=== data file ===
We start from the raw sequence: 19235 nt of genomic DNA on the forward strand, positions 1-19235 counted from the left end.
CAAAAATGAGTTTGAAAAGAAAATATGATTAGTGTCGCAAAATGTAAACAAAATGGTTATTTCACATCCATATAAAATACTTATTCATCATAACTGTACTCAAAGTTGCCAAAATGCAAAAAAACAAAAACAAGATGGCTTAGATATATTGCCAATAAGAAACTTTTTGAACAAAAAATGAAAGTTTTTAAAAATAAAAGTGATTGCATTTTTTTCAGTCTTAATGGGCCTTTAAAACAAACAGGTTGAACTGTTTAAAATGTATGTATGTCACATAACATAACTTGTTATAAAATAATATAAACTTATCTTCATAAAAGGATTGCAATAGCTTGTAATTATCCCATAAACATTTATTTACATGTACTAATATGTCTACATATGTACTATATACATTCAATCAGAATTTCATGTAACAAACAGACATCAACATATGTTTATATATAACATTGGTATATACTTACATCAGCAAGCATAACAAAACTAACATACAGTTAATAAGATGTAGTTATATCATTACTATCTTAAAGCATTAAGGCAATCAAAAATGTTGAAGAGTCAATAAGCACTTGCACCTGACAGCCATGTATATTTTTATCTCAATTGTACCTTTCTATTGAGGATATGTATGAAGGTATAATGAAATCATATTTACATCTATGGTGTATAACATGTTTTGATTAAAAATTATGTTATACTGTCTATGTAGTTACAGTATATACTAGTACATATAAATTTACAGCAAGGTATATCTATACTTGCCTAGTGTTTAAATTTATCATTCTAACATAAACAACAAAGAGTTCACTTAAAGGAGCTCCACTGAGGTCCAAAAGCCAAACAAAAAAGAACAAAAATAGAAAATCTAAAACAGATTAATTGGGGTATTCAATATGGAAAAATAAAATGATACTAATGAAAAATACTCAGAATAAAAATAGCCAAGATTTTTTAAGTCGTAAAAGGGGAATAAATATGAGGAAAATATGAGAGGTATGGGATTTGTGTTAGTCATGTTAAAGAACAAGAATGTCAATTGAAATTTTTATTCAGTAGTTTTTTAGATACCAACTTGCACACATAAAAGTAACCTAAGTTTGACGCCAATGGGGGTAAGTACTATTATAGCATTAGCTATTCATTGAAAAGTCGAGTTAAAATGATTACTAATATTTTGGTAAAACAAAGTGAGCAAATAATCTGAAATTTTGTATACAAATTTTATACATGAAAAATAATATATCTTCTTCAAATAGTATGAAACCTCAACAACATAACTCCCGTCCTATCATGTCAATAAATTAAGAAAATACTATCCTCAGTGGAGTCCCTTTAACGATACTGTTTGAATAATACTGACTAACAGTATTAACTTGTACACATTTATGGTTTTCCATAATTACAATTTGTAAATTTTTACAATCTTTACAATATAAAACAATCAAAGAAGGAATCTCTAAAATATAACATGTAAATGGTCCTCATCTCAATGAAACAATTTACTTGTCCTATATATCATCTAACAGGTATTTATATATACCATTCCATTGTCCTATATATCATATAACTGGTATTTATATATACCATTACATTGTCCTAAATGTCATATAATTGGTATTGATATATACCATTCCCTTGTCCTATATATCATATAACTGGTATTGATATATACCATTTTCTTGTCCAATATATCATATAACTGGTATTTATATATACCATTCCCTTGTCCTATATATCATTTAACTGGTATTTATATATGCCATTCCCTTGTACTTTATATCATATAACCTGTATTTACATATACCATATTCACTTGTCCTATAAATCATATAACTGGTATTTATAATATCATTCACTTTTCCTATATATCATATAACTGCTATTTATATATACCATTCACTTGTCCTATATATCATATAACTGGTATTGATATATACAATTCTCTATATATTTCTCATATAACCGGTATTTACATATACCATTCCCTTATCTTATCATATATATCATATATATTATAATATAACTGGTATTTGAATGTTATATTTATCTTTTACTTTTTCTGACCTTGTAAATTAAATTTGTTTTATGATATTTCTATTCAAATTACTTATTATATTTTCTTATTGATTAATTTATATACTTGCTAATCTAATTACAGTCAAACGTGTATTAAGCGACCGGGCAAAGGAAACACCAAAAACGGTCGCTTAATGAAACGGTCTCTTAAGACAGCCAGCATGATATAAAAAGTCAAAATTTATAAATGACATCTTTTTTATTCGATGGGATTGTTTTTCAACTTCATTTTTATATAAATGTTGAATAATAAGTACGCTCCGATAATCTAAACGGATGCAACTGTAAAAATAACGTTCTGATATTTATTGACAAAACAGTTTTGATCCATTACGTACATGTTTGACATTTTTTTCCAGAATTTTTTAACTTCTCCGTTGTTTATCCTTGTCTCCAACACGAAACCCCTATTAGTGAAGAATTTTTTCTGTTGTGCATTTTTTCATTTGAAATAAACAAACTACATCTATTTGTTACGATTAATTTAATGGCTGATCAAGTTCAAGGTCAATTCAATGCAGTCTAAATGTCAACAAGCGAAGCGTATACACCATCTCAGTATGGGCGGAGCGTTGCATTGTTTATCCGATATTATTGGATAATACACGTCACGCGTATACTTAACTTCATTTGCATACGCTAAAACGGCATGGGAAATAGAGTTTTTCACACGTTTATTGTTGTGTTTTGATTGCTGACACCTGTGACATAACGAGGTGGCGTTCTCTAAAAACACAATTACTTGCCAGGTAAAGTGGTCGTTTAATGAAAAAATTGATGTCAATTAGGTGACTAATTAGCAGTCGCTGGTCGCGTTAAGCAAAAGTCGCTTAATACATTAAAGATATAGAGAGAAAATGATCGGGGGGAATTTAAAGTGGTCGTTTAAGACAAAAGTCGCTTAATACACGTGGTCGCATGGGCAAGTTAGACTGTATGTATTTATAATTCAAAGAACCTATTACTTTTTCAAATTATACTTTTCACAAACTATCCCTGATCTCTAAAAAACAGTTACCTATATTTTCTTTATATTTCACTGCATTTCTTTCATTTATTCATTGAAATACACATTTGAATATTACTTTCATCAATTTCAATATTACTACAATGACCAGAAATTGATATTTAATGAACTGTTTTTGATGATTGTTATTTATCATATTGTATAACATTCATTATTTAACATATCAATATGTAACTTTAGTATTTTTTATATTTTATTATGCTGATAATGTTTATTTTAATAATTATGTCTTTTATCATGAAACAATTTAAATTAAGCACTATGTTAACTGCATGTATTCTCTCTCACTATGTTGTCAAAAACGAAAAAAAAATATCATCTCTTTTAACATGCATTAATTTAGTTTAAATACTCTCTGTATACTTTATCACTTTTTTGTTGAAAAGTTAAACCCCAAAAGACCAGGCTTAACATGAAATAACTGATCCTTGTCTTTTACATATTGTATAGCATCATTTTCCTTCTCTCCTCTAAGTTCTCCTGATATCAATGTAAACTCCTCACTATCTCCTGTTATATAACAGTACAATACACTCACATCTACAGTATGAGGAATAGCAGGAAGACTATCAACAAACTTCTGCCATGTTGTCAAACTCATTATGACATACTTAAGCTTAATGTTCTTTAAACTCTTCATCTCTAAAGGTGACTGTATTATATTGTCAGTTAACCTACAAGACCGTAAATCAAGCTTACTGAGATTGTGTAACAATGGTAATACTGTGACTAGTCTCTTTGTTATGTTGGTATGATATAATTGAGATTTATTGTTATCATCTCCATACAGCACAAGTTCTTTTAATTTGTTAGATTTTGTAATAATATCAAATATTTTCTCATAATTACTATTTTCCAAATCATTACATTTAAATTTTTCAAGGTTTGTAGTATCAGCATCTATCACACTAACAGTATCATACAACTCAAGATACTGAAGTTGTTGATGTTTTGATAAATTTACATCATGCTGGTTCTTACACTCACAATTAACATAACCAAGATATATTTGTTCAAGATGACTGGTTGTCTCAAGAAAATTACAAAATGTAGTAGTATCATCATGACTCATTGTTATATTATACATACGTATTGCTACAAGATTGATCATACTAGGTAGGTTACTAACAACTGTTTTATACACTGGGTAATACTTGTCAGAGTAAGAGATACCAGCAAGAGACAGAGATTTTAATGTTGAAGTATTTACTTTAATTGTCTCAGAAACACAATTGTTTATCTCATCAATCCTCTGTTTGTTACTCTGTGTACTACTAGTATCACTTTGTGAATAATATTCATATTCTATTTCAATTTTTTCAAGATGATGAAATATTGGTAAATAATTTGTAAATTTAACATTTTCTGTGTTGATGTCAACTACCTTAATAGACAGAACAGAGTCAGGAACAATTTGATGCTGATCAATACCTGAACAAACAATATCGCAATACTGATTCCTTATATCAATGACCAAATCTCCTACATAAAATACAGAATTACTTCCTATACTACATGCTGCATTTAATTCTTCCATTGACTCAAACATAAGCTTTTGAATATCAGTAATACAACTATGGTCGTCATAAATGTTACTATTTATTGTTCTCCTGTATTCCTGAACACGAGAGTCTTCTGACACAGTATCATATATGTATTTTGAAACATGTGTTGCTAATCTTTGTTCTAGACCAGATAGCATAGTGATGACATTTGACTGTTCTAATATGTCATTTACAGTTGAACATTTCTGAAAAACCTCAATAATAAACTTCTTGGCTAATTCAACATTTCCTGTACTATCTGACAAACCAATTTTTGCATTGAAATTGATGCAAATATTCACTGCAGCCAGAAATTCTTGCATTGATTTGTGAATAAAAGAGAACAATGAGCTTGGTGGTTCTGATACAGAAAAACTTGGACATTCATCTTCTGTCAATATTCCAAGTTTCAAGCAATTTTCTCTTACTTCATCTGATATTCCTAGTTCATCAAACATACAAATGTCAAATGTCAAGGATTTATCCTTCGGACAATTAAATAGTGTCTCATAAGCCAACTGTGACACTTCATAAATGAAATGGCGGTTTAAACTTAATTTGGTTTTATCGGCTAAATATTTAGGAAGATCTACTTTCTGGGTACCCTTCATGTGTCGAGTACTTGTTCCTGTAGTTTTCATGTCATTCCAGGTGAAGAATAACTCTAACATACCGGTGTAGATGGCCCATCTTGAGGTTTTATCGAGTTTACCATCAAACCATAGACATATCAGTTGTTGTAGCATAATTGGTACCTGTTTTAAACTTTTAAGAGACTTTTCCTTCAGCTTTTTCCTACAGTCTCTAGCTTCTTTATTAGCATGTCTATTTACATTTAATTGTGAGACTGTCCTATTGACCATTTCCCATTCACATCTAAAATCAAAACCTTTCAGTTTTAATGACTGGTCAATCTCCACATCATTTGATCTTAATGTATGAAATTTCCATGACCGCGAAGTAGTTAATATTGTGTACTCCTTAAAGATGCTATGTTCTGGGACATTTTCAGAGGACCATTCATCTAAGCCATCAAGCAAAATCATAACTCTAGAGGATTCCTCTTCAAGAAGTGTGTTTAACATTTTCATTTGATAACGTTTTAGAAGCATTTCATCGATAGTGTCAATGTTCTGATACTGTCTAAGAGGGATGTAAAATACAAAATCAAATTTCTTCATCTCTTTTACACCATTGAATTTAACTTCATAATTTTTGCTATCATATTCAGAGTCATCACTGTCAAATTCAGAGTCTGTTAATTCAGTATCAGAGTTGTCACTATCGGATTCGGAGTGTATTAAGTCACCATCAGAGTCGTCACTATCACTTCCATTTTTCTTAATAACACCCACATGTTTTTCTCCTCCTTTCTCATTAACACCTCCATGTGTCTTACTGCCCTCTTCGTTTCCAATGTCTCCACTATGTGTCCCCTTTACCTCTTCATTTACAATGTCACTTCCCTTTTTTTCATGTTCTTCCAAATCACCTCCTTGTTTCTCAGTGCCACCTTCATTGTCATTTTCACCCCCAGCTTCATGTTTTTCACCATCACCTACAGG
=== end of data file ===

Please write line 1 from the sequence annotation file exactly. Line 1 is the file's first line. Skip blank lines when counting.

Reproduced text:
We start from the raw sequence: 19235 nt of genomic DNA on the forward strand, positions 1-19235 counted from the left end.